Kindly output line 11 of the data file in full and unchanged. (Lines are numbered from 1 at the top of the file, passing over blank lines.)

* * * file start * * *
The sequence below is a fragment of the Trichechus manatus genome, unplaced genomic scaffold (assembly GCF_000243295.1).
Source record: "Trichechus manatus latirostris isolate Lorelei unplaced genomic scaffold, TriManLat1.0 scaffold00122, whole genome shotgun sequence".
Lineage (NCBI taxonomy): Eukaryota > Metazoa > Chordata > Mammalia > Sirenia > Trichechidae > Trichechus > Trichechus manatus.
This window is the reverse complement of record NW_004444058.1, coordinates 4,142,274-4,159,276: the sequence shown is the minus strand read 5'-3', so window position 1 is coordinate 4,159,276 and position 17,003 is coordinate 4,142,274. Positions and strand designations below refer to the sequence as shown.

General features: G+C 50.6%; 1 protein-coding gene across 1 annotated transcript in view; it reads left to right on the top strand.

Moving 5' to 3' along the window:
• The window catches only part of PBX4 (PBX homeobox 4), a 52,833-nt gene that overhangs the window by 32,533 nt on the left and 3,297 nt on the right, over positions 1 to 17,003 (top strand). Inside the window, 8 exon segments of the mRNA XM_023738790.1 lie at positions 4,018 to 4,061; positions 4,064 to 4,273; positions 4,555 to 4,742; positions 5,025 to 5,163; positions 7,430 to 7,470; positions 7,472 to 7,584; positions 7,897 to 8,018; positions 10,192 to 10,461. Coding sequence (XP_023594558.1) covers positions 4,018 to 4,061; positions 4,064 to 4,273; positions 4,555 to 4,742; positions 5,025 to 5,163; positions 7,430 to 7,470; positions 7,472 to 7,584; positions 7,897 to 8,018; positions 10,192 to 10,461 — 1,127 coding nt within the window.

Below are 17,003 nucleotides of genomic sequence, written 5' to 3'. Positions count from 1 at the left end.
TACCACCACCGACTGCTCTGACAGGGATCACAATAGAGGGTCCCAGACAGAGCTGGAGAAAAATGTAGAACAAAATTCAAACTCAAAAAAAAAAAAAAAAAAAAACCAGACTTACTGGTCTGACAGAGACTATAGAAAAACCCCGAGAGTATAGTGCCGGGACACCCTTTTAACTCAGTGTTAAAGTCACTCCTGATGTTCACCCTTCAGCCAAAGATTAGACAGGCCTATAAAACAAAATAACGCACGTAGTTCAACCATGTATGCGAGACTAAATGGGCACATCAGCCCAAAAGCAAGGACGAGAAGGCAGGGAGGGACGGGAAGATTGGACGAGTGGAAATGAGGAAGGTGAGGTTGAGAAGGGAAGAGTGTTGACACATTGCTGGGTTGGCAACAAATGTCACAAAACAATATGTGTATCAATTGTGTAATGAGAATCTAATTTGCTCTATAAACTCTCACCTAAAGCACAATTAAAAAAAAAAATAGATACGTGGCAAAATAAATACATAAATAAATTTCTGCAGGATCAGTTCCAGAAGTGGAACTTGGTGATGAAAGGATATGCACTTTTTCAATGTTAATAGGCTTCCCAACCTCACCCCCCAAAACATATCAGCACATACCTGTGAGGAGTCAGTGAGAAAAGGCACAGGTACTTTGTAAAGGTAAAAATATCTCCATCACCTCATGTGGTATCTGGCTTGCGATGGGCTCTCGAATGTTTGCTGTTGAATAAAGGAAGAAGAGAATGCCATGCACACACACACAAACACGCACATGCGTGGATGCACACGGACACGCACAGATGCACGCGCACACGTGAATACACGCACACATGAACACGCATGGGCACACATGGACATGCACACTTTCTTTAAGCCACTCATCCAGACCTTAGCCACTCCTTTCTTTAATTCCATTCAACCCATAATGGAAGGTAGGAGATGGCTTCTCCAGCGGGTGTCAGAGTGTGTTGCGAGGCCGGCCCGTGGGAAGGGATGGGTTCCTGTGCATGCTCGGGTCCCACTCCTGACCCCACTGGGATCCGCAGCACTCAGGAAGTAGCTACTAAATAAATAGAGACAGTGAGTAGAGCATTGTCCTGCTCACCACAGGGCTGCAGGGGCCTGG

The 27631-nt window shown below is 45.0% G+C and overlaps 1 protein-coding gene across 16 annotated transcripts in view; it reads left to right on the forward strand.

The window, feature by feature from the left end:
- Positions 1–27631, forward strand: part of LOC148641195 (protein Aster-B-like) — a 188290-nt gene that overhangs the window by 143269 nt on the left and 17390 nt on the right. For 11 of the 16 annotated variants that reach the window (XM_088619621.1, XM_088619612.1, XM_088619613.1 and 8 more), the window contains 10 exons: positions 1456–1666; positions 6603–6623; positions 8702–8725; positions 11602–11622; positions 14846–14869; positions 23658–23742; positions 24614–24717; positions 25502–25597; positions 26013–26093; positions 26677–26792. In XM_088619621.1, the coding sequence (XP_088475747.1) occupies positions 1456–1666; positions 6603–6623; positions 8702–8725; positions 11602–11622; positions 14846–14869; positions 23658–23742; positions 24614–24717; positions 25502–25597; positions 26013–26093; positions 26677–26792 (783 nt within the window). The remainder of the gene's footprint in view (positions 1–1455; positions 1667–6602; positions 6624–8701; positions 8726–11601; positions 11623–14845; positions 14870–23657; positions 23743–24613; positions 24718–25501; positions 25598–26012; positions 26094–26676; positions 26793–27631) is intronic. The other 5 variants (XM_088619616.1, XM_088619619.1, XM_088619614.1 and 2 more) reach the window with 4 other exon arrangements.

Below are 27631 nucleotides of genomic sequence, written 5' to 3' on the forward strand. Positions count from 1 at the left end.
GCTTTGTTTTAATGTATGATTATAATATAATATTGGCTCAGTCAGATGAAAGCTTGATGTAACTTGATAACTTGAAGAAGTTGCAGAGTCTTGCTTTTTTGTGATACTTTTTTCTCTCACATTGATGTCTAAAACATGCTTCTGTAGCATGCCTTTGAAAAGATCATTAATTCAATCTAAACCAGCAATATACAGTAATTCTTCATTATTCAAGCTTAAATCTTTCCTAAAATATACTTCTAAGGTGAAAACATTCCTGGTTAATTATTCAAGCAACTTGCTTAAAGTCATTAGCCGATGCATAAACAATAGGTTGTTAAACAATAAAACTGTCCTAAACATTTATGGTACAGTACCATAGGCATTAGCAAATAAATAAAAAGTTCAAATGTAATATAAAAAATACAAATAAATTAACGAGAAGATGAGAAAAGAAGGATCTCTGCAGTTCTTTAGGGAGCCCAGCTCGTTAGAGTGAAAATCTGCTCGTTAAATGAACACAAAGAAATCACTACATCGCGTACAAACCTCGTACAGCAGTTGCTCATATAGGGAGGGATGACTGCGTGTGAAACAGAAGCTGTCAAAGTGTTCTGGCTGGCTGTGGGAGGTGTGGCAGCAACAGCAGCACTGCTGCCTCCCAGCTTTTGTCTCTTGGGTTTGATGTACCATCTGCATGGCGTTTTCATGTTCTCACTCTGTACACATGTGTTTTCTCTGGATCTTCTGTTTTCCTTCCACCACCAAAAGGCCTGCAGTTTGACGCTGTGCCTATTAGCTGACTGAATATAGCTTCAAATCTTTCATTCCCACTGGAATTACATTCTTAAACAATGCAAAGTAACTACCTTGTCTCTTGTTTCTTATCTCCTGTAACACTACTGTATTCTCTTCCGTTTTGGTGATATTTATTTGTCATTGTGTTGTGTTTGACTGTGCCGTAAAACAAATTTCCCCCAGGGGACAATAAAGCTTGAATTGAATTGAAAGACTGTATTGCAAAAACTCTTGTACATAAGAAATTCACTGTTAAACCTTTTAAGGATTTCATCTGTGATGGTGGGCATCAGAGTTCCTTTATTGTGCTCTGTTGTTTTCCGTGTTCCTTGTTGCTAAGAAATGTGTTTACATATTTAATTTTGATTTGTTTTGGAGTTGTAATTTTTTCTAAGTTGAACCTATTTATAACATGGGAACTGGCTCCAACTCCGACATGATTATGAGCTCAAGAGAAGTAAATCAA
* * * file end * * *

The window, feature by feature from the left end: